Lantern shop nearby St Joseph Church.
Traffic, Vietnamese National Day and Labour Day
Jackpot for the most peaking holiday in Vietnam, it was a nightmare for us. During our excursion to Tam Coc, we experienced the worst jam of all. We trapped inside the traffic for almost 4 hours. Unmovable and bored, it was the best moment to observe the locals because even the motorists were trapped on the road. If you think there are too many motorists in Malaysia, well, think again. We saw a sea of motorists packing with their family and heading back home for their national holiday. You got to amaze on their driving skills too. Honking and foul language exchange were not uncommon.

Trishaw along Old Quarter 36 Street.
Tam Coc
After gruesome 6 hours on the road in total, we finally arrived Tam Coc. This place was often called as land Halong Bay due to its landscape. Boating on the winding river through grottos, I had a wonderful time. The scenery was pleasant and greeny, very typical rural view of Vietnam.

Flower Hmong lady absorbed in processing their colourful embroidery. Man smoking local pipes.
Cat Cat Village, Sapa
It took us 8-hour night train and 2-hour bus to reach Sapa, the most northern part of Vietnam. The train journey was disastrous and excruciating but, well, that was the beauty of backpacking – to experience the unexpected and unimaginable. The reason of visiting Sapa was to catch a glimpse and to visit the residency of minority groups in Vietnam. There were many tribes but mainly from Hmong, i.e. Black, Green, Red, White, Flower Hmong etc. It was a rainy day and we had to trek through the mountain to reach Cat Cat Village. Cat Cat meant for waterfall in Hmong language and this village was occupied mainly by Black Hmong. The word ‘Black’ was symbolized from the indigo colour of their dress. It was indeed an eye-opening experience for us. Their costume, embroidery, residency, terrace rice field, food, herbal drink etc. kept amazing us. Buffalos were walking freely and abundantly across the waterfall and rice field – peaceful and scenic views that every photographers craves for.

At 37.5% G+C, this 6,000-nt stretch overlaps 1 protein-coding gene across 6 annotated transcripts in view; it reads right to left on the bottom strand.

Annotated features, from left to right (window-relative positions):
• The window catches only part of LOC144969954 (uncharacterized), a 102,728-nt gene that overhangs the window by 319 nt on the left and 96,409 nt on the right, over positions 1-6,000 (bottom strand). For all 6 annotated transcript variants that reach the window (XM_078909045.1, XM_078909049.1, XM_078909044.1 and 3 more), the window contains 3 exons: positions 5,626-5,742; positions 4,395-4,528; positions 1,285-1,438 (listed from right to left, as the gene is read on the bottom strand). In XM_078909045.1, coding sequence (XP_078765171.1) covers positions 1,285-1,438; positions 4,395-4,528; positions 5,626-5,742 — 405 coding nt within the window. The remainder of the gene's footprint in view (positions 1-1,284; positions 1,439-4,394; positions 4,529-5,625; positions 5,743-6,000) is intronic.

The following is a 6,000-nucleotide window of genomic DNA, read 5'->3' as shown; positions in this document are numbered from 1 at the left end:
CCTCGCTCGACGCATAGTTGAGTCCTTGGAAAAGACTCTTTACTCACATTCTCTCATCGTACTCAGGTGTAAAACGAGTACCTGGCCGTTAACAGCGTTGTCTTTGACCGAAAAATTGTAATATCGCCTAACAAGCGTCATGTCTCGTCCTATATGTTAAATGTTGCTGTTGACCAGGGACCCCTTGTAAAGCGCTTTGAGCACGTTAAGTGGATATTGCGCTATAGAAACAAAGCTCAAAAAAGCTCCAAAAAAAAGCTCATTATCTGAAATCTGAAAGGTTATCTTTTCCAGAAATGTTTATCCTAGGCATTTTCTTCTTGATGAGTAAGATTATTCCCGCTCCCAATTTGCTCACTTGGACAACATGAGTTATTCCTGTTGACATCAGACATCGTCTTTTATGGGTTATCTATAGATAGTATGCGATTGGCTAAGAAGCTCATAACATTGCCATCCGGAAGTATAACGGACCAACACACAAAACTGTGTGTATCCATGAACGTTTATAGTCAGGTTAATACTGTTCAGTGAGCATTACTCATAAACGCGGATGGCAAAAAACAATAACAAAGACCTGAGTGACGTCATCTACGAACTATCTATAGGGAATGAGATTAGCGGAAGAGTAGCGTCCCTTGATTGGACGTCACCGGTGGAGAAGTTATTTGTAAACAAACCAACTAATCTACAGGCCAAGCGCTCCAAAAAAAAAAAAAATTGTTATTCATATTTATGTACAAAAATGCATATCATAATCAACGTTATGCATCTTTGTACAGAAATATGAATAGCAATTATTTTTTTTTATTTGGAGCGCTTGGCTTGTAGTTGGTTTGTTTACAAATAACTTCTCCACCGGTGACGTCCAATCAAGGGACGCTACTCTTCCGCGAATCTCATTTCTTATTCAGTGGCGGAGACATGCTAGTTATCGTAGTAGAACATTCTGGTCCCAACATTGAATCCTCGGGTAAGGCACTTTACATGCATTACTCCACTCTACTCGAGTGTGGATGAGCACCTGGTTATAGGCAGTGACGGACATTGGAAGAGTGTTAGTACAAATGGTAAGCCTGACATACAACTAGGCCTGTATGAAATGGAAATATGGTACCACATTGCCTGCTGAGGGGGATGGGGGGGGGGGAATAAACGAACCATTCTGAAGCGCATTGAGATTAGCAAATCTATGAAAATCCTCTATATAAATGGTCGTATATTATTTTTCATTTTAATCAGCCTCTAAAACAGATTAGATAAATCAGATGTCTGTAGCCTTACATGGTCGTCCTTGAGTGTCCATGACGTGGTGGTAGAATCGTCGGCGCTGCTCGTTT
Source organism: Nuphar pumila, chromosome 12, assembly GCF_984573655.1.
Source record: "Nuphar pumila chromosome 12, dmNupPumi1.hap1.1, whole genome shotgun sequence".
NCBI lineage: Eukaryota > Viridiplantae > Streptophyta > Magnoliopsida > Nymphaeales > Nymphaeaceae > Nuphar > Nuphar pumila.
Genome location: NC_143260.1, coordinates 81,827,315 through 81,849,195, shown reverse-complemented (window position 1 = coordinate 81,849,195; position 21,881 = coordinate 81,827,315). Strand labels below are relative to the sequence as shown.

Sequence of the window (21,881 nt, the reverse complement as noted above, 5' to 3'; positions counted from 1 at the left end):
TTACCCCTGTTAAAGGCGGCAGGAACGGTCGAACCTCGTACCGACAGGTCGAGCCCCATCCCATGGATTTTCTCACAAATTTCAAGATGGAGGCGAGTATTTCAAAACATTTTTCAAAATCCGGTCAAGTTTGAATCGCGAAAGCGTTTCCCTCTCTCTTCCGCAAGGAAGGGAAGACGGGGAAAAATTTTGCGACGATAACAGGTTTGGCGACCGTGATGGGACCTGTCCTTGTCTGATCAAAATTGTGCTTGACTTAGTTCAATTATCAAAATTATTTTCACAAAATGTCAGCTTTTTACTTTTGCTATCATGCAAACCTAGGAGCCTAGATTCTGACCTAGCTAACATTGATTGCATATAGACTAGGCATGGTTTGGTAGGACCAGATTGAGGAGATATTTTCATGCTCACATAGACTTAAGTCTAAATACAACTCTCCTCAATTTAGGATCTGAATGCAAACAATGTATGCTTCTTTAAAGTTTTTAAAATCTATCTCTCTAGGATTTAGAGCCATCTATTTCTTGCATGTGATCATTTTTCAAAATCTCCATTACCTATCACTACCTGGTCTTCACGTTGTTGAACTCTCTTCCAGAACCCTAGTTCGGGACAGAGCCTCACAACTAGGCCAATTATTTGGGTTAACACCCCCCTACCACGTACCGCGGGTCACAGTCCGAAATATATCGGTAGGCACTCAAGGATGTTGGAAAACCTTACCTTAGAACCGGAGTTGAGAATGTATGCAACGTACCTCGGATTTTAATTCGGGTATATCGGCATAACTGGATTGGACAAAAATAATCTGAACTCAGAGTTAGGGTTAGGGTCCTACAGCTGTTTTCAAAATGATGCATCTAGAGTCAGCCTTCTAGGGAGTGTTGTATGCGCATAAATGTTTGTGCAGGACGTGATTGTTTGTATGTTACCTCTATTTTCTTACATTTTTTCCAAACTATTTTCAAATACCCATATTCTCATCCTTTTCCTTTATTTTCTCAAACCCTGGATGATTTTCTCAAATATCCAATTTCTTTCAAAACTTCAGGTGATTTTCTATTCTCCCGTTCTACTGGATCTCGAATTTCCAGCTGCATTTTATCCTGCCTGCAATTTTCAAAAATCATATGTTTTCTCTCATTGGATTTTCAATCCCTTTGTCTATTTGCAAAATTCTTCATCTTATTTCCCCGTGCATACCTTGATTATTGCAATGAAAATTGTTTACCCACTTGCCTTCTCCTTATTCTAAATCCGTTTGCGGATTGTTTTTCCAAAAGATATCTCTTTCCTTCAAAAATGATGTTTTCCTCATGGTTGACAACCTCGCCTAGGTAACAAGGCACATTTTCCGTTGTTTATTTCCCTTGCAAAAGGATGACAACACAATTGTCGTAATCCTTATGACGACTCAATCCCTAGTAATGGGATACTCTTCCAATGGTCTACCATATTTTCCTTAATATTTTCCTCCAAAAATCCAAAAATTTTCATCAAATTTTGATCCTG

Scenic Cat Cat Village.
Bac Ha Market
Sunday morning, Flower Hmong tribal people will gather in Bac Ha to buy their daily necessities, to socialize, to exchange goods, to gossip, to wander around etc. The moment we stepped down the bus, our eyes were filled with colours. Flower Hmong’s costume was amongst the most colourful costume I had ever seen. They were unique, striking and unimaginably bright – each sending signals to my camera to snap them. Frantically, we snapped and snapped while squeezing into the market. It was such a frenzy of snapshot, everywhere we saw photography enthusiasts like us taking pictures, squatting or telephotoing. There was an animal market too, where they sold ducks, horse, buffalos, pigs, dogs, birds etc. Laughter, bargaining, gossiping, children bearing…."Wow!”. that was exactly the word crossed in my mind at that moment, definitely worth a long journey to be here. We also spotted a scene that mind-blowed everyone – a 60++ year old women bore a pig, probably heavier than me, on her back. Full respect!

Colourful Bac Ha Sunday Market, where many Hmong people socialize.
Halong Bay
It was quite a let down to us. We were getting very bored with the monotonous view. The food was rather uncreative and pale. The stalagmites were even not as impressive as those in Ipoh. Perhaps, we should apply World Heritage ownership for Gua Tempurung. In fact, we decided to play Mahjong on the boat. Yup, you heard it right, we brought our Mahjong tiles along to Halong Bay! Wish you were there...

The famous Halong Bay and the caves.